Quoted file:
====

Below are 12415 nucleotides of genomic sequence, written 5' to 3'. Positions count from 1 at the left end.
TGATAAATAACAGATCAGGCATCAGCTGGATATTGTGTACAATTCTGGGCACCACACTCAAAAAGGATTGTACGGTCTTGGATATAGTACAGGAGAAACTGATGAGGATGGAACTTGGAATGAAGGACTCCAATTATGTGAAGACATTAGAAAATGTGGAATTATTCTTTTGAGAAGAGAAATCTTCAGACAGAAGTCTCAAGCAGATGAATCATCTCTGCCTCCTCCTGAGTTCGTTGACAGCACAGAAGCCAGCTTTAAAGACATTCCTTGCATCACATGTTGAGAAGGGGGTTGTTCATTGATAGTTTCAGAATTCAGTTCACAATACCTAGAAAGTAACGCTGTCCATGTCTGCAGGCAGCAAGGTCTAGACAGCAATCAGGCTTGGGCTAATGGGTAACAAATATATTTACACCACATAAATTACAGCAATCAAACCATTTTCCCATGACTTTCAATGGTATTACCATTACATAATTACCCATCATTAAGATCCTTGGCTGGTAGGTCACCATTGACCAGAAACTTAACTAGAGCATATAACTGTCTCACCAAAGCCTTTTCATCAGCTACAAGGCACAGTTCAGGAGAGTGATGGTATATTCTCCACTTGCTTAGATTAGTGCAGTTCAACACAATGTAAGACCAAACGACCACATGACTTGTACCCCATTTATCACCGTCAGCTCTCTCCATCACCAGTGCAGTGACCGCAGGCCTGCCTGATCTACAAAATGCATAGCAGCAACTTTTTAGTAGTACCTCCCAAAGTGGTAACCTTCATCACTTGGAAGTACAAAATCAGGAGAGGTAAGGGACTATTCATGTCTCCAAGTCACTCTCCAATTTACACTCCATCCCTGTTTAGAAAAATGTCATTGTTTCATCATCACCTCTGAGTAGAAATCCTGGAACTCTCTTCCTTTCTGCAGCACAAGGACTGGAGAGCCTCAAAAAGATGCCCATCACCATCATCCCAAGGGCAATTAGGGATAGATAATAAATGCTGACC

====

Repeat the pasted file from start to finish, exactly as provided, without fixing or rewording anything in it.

Below are 12415 nucleotides of genomic sequence, written 5' to 3'. Positions count from 1 at the left end.
TGATAAATAACAGATCAGGCATCAGCTGGATATTGTGTACAATTCTGGGCACCACACTCAAAAAGGATTGTACGGTCTTGGATATAGTACAGGAGAAACTGATGAGGATGGAACTTGGAATGAAGGACTCCAATTATGTGAAGACATTAGAAAATGTGGAATTATTCTTTTGAGAAGAGAAATCTTCAGACAGAAGTCTCAAGCAGATGAATCATCTCTGCCTCCTCCTGAGTTCGTTGACAGCACAGAAGCCAGCTTTAAAGACATTCCTTGCATCACATGTTGAGAAGGGGGTTGTTCATTGATAGTTTCAGAATTCAGTTCACAATACCTAGAAAGTAACGCTGTCCATGTCTGCAGGCAGCAAGGTCTAGACAGCAATCAGGCTTGGGCTAATGGGTAACAAATATATTTACACCACATAAATTACAGCAATCAAACCATTTTCCCATGACTTTCAATGGTATTACCATTACATAATTACCCATCATTAAGATCCTTGGCTGGTAGGTCACCATTGACCAGAAACTTAACTAGAGCATATAACTGTCTCACCAAAGCCTTTTCATCAGCTACAAGGCACAGTTCAGGAGAGTGATGGTATATTCTCCACTTGCTTAGATTAGTGCAGTTCAACACAATGTAAGACCAAACGACCACATGACTTGTACCCCATTTATCACCGTCAGCTCTCTCCATCACCAGTGCAGTGACCGCAGGCCTGCCTGATCTACAAAATGCATAGCAGCAACTTTTTAGTAGTACCTCCCAAAGTGGTAACCTTCATCACTTGGAAGTACAAAATCAGGAGAGGTAAGGGACTATTCATGTCTCCAAGTCACTCTCCAATTTACACTCCATCCCTGTTTAGAAAAATGTCATTGTTTCATCATCACCTCTGAGTAGAAATCCTGGAACTCTCTTCCTTTCTGCAGCACAAGGACTGGAGAGCCTCAAAAAGATGCCCATCACCATCATCCCAAGGGCAATTAGGGATAGATAATAAATGCTGACC